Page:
On August 13, Pakistan’s new Prime Minister Imran Khan announced his  first foreign trip: a visit to Saudi Arabia in early september. In a statement released by Khan’s Pakistan Tehreek-e-Insaf (PTI) party, Khan praised Saudi Arabia for being one of Pakistan’s most trusted partners in world affairs and vowed to make preserving Saudi Arabia’s security a major priority of Pakistan’s foreign policy. Saudi Arabia’s Crown Prince Mohammed bin Salman responded positively  to Khan’s conciliatory rhetoric toward Riyadh, by praising Pakistan’s economic potential and pledging to increase Saudi Arabia’s investments in Pakistan.

Pakistan’s Display of Loyalty Toward Saudi Arabia

In addition to restricting the scope of the India-Saudi Arabia partnership, Imran Khan views his upcoming visit to Riyadh as an excellent opportunity to demonstrate Pakistan’s continued loyalty to Saudi Arabia. Over the past week, Pakistani officials have laid the groundwork for Khan’s visit by endorsing two of Mohammed bin Salman’s most controversial decisions.

On August 9, Pakistan expressed support for Riyadh’s decision to suspend trade deals with Canada and expel Canadian Ambassador to Saudi Arabia Dennis Horak. The Pakistani government defended Saudi Arabia’s actions, stating that Canada had violated the principle of noninterference by criticizing Riyadh for its decision to arrest human rights activist Samar Badawi. Six days later, Pakistan praised Mohammed bin Salman’s anti-corruption campaign, which has been widely criticized by human rights observers as a cynical ploy to subvert political challengers. These actions have strengthened trust between Saudi Arabia and Pakistan, which was strained by Pakistan’s opposition to the Saudi-led blockade against Qatar.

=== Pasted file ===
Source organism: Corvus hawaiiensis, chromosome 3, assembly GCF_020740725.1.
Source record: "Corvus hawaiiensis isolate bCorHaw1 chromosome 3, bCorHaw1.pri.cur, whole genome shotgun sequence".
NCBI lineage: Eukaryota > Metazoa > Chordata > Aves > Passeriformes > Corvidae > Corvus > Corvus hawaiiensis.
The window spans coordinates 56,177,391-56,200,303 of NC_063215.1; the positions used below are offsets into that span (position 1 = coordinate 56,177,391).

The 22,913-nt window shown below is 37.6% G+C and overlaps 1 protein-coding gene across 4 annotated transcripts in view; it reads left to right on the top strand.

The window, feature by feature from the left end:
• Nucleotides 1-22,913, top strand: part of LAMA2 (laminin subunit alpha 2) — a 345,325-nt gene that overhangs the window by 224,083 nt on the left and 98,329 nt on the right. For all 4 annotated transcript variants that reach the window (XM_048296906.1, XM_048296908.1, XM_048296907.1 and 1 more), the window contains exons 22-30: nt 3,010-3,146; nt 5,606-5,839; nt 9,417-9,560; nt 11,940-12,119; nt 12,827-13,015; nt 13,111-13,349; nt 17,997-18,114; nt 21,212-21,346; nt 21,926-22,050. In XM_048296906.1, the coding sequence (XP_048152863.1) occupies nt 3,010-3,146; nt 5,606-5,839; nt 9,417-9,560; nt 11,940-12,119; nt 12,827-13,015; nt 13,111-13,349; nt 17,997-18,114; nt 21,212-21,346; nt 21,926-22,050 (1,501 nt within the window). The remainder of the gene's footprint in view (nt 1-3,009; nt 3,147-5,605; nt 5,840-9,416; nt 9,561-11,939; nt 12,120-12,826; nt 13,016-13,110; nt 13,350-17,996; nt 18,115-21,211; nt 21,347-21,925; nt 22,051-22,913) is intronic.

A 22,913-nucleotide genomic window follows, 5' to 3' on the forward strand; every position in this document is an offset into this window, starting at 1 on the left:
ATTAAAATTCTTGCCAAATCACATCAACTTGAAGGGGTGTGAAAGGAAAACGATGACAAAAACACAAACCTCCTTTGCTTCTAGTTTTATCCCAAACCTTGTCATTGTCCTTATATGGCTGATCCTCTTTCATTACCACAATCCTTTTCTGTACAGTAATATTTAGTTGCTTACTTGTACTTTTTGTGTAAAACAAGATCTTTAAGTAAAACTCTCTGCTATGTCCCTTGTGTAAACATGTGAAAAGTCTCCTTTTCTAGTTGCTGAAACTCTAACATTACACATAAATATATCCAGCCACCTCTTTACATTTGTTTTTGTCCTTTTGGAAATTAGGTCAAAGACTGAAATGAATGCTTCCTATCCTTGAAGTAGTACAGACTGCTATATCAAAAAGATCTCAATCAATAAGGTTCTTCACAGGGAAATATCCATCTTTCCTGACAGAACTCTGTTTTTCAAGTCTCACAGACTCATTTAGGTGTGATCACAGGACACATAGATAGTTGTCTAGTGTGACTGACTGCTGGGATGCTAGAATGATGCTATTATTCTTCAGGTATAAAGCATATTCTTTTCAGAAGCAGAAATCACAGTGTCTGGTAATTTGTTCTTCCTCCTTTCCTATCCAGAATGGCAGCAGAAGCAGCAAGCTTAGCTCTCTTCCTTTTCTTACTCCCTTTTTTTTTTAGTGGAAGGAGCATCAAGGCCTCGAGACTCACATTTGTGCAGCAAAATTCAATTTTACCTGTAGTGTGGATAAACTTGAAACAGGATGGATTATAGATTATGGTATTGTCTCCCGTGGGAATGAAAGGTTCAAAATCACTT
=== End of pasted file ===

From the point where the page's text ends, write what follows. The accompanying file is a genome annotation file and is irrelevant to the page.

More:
During his visit to Saudi Arabia, Khan will likely reiterate these pro-Riyadh positions, as expressing support for Saudi Arabia will be viewed positively by his allies within the Pakistani military establishment. The Pakistani military has maintained robust intelligence cooperation with Saudi Arabia since 1967. Saudi Arabia’s former intelligence chief Prince Turki bin Sultan Al Saud famously described Saudi Arabia-Pakistan military cooperation as “probably one of the closest relationships in the world between any two countries.”

While senior Pakistani military officials have refrained from criticizing Islamabad’s alignment with Qatar, former military dictator Pervez Musharaff’s condemnations of pakistan’s decision to turn its back on Saudi Arabia and the United Arab Emirates (UAE) resonated with many members of Pakistan’s Armed Forces. As the Pakistani military played a critical role in Khan’s election victory, resetting Pakistan’s relationship with Saudi Arabia will help preserve the loyalty of Pakistan’s notoriously interventionist armed forces to Khan’s government.

Although Khan has vowed to maintain Pakistan’s close ties with Iran and Qatar, the new prime minister will use his upcoming visit to Saudi Arabia to demonstrate his commitment to preserving Islamabad’s traditional special relationship with Riyadh. If Pakistan can prevent Saudi Arabia from pivoting more firmly toward India and demonstrate its reliability as a Saudi ally, Imran Khan will gain vital support from the Pakistani military and Pakistan’s economy could gain access to much-needed investment capital from Saudi Arabia in the months to come.